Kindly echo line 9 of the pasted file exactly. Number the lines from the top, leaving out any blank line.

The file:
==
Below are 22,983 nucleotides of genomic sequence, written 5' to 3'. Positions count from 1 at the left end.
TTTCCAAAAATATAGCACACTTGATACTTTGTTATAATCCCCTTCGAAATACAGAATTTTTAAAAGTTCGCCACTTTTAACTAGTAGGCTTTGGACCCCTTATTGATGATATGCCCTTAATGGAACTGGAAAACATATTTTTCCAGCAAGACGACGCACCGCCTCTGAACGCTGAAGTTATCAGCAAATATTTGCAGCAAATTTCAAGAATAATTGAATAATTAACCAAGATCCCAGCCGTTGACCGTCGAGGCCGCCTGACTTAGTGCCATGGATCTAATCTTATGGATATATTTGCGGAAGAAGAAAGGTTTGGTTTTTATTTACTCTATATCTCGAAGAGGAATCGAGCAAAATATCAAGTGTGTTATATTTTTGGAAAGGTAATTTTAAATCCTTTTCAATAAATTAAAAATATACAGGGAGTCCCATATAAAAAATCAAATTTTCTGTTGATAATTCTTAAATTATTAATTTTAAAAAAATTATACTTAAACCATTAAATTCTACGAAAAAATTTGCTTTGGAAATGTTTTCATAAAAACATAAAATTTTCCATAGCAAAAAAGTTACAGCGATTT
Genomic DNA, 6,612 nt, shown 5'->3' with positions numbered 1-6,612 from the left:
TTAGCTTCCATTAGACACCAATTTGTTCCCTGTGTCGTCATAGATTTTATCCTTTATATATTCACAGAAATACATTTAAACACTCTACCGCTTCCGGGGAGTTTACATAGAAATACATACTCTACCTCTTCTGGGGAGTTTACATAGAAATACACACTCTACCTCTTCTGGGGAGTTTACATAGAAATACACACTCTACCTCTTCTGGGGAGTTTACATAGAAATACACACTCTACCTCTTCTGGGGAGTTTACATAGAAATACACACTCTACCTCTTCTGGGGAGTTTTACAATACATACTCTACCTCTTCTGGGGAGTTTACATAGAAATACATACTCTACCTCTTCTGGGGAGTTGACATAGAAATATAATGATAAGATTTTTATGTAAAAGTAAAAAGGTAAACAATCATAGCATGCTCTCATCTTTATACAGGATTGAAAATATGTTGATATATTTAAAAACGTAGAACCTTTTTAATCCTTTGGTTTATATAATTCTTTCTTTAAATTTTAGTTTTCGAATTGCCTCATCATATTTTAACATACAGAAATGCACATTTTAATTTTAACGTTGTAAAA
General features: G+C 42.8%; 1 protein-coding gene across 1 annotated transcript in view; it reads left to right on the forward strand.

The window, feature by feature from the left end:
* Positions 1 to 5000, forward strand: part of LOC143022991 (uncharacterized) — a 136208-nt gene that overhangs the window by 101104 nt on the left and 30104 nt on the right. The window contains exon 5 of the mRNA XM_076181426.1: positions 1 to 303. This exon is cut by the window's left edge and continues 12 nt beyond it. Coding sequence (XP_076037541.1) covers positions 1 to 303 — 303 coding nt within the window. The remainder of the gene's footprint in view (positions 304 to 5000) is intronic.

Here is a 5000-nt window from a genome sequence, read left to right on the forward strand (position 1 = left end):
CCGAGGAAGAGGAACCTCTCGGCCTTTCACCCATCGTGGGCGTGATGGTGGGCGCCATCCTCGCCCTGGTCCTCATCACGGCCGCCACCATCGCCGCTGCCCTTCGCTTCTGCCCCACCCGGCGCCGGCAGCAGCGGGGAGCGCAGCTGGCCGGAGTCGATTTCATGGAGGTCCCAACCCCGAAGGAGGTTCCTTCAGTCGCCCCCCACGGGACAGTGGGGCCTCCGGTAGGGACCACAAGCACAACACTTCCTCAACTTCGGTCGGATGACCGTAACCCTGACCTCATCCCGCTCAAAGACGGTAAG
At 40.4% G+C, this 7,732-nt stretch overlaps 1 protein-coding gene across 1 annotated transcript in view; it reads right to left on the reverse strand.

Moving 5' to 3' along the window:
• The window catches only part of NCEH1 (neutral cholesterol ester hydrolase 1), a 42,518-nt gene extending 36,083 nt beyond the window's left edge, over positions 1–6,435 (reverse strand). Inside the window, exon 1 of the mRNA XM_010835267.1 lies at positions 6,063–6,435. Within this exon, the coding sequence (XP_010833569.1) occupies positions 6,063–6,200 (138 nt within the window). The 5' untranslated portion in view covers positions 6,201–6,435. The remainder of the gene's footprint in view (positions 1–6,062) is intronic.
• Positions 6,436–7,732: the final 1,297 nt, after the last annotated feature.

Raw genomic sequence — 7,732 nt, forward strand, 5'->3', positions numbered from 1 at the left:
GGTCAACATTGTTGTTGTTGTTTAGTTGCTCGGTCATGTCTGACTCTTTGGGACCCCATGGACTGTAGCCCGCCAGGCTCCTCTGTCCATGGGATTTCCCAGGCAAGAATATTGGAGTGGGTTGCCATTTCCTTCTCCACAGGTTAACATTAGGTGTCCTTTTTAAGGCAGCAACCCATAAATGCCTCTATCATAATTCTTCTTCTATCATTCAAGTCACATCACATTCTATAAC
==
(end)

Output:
CCGAGGAAGAGGAACCTCTCGGCCTTTCACCCATCGTGGGCGTGATGGTGGGCGCCATCCTCGCCCTGGTCCTCATCACGGCCGCCACCATCGCCGCTGCCCTTCGCTTCTGCCCCACCCGGCGCCGGCAGCAGCGGGGAGCGCAGCTGGCCGGAGTCGATTTCATGGAGGTCCCAACCCCGAAGGAGGTTCCTTCAGTCGCCCCCCACGGGACAGTGGGGCCTCCGGTAGGGACCACAAGCACAACACTTCCTCAACTTCGGTCGGATGACCGTAACCCTGACCTCATCCCGCTCAAAGACGGTAAG